Revisiting How to Expand Healthcare in OhioNov 15, 2016
By Greg R. Lawson
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With more than a million Ohioans who need more healthcare than they currently receive, the demand for quality care exceeds Ohio’s supply of doctors and nurses. As demand outpaces supply, the cost of treatment continues to rise and even basic medical care grows increasingly unaffordable for indigent and lower-income communities.
Unfortunately, Medicaid—even expanded Medicaid—remains an expensive and inadequate government-run program. Many healthcare providers refuse new Medicaid patients precisely because of the program’s bureaucratic shortcomings, which regrettably limits the supply of qualified practitioners serving those in greatest need.
The Buckeye Institute continues to recommend “charity care” as a viable alternative to the failings of Medicaid. Allowing doctors and nurses to provide voluntary charitable healthcare to Ohio’s poorest patients would expand access to treatment for the indigent and uninsured. As explained in the recent Buckeye Institute report, Expanding Healthcare in Ohio, charity care helps doctors reach and care for more patients by freeing them from the bureaucratic shackles of government-sponsored care.
To encourage more doctors to practice charitable care more often, policy-makers should allow healthcare professionals to receive continuing education (CE) credits in exchange for hours of charity care treating Ohio’s underserved populations. In Florida, for example, medical professionals may obtain one hour of CE credit for every hour of charity care they provide (up to 8 credit hours per license renewal period). Such an exchange offers doctors and nurses a powerful incentive to provide more charity care. Healthcare providers must maintain a requisite number of CE credits to practice in Ohio, and allowing some of those credits to be earned through charity care will increase the supply of quality treatment available to the poor.
To further expand charity care, policy-makers should also broaden the state’s limited-immunity provisions that protect charity care providers from malpractice litigation. Ohio’s current rules governing charity care offer medical providers some protection from suit, but make immunity available only if the medical services are performed in a free clinic. Such a restriction needlessly limits access to doctors and nurses willing to provide charity care, and relieving it will expand locations where Ohio’s poor can receive medical attention.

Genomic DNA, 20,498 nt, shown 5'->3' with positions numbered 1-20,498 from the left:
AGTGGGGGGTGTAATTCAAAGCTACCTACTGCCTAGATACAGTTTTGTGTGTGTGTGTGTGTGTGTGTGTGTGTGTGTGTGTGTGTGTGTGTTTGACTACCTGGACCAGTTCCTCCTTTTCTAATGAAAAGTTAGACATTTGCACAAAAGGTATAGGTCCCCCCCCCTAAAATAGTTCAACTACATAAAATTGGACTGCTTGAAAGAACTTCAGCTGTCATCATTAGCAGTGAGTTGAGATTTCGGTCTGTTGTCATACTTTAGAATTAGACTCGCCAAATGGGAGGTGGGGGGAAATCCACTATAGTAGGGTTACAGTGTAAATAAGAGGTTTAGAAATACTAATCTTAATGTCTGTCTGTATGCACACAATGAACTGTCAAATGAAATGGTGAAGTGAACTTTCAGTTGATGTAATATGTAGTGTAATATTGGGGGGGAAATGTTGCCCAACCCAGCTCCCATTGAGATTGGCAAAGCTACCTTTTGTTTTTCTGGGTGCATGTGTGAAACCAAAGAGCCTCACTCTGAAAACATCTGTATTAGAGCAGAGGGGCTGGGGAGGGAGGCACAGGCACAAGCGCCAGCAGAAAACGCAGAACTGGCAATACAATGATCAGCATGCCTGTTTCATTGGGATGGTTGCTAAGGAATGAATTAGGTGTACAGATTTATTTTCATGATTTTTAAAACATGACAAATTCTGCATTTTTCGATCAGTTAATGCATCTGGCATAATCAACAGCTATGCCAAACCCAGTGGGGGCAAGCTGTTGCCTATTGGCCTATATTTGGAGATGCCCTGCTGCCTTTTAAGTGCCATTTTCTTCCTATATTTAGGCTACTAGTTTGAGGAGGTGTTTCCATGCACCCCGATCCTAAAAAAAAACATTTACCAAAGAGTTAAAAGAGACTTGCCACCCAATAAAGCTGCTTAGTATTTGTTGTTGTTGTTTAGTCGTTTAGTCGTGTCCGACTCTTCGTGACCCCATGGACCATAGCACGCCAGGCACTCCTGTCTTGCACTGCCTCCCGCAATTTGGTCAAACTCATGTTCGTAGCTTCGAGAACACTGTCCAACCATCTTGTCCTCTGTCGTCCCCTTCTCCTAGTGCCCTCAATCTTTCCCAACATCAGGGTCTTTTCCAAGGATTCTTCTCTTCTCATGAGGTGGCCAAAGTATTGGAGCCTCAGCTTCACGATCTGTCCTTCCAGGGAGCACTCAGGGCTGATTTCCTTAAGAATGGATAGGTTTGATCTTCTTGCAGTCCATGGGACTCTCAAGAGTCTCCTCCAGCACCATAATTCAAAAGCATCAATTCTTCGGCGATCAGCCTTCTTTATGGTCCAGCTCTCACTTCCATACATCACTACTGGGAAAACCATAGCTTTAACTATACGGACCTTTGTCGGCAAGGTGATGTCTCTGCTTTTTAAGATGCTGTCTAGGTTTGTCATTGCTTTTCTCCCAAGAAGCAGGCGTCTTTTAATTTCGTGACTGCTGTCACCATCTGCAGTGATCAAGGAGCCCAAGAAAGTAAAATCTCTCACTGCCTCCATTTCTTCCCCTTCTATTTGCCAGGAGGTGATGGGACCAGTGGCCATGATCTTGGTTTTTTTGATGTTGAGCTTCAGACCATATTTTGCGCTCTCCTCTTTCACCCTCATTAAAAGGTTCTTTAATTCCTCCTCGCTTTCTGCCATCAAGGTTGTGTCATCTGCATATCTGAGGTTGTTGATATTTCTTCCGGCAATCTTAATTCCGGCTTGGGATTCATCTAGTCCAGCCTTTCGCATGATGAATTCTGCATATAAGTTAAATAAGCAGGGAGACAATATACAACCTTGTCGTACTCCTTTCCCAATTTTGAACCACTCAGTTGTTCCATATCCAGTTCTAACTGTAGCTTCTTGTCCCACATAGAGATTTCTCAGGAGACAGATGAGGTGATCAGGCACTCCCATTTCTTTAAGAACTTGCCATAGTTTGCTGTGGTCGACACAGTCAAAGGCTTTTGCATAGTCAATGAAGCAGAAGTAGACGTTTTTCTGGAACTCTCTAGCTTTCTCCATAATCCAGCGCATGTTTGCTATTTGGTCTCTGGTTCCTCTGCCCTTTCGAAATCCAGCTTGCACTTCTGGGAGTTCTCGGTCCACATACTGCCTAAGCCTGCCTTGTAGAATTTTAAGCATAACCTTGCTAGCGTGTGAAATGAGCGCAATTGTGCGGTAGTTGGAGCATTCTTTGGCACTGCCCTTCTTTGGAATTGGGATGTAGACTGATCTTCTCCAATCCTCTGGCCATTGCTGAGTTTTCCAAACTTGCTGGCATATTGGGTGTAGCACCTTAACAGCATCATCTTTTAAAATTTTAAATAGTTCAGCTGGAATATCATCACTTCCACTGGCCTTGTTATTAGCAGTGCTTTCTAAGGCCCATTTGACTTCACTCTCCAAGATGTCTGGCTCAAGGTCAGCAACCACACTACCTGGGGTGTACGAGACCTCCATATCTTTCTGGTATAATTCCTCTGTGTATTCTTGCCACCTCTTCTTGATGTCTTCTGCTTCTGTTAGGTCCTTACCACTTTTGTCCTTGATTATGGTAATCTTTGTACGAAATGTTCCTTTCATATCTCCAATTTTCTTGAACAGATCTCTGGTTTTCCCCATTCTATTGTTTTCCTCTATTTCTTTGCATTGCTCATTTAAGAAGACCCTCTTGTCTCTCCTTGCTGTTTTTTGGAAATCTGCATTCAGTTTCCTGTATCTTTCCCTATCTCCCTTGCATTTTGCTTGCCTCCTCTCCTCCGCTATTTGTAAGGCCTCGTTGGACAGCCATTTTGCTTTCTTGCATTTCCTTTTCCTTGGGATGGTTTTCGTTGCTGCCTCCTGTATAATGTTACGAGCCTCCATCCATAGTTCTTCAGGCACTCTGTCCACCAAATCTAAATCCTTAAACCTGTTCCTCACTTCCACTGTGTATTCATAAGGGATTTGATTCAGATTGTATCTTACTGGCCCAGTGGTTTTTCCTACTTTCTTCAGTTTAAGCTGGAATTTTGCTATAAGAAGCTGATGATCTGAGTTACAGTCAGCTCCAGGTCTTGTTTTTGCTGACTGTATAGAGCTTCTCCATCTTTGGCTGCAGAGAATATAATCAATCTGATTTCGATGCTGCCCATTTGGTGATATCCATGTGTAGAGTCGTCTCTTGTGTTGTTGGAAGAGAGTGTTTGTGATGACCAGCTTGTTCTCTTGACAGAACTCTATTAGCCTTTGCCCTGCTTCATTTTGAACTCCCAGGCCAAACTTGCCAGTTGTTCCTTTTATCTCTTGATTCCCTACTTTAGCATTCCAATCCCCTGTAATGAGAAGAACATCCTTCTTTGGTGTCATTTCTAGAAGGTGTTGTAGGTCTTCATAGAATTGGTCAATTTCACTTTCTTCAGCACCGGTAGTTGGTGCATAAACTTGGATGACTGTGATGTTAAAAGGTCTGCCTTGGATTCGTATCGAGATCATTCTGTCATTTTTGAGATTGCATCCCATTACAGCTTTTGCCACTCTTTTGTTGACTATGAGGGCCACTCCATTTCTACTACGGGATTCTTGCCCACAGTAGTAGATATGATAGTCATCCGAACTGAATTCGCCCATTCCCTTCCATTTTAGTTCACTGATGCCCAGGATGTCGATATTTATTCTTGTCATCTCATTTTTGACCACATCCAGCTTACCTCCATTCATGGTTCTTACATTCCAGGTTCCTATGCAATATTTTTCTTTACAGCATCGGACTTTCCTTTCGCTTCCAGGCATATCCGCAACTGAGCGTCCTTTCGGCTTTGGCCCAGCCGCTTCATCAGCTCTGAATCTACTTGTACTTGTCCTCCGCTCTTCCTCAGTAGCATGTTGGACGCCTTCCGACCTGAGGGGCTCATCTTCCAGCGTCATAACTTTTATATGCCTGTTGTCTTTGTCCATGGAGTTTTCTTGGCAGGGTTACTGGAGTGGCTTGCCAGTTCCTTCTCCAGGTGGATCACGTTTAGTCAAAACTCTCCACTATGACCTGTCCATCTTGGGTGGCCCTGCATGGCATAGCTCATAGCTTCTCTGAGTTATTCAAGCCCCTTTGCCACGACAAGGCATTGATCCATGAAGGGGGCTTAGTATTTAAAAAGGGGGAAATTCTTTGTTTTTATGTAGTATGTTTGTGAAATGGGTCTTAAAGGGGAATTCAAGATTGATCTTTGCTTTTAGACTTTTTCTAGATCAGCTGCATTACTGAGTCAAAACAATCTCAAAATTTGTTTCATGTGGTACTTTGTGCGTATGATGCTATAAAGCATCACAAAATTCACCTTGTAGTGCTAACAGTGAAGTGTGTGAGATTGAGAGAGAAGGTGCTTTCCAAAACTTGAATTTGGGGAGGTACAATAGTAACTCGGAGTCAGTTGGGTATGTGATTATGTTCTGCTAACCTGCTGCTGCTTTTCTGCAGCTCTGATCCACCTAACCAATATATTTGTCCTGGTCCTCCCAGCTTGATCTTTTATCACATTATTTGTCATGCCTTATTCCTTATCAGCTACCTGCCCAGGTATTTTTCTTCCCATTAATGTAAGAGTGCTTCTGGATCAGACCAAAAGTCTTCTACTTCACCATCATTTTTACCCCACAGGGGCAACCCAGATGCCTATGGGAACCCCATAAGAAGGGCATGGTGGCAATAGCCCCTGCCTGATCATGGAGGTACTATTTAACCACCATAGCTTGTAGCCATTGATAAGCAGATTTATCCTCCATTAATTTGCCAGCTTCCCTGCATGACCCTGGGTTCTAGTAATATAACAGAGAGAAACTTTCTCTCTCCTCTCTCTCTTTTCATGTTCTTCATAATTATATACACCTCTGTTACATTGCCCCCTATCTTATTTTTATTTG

In addition to charity care and new incentives for medical practitioners to serve in underserved communities, policy-makers should also relax current regulatory restrictions on Ohio’s licensed nurses. Research by the Buckeye Institute and the Mercatus Center at George Mason University shows how reducing key regulatory burdens on nursing will broaden Ohio’s pool of healthcare providers.
Ohio law currently prohibits nurses from practicing medicine without a doctor’s supervision. The law also prohibits doctors, however, from simultaneously supervising more than three nurses licensed to prescribe drugs. This artificially low 3-to-1 ratio limits the care that licensed nurses can provide, and makes it especially difficult for nurses to find a new supervisor when a doctor retires or leaves the state. Ohio’s policy and restrictive ratio are more onerous than policies in more than thirty states that already give nurses broader or full autonomy in providing primary care services.
Ideally, policy-makers should eliminate the supervision requirement imposed on nurses. No matter how lax such a restriction may be, any oversight requirement will deter some nurses from practicing in Ohio and thus reduce the supply of qualified medical providers in the field. Short of this ideal reform, however, Ohio should increase the legal ratio of nurses to supervising physicians, work to ensure that nurses have adequate time to find new supervisors, and expand the menu of medical services that advanced nurse practitioners may legally provide. Such reforms will increase the supply of available and affordable healthcare across the state.
The General Assembly already stands poised to address charity care and the bureaucratic restrictions on Ohio’s nurses. Both chambers have introduced legislation that would allow for CE credits to be earned by providing charity care,  and a bill pending in the Ohio Senate would alleviate some of the regulatory burden imposed on Ohio’s nurses. These are examples of the kind of reforms that could be pursued as policy-makers devise ways to extend access to more affordable healthcare to our neediest patients and communities.
 Ohio Rev. Code §2305.234.
 Rea S. Hederman Jr. and Brian Blasé, Health Care Challenges That States Should Prepare to Face in 2017, The Buckeye Institute, June 8, 2016.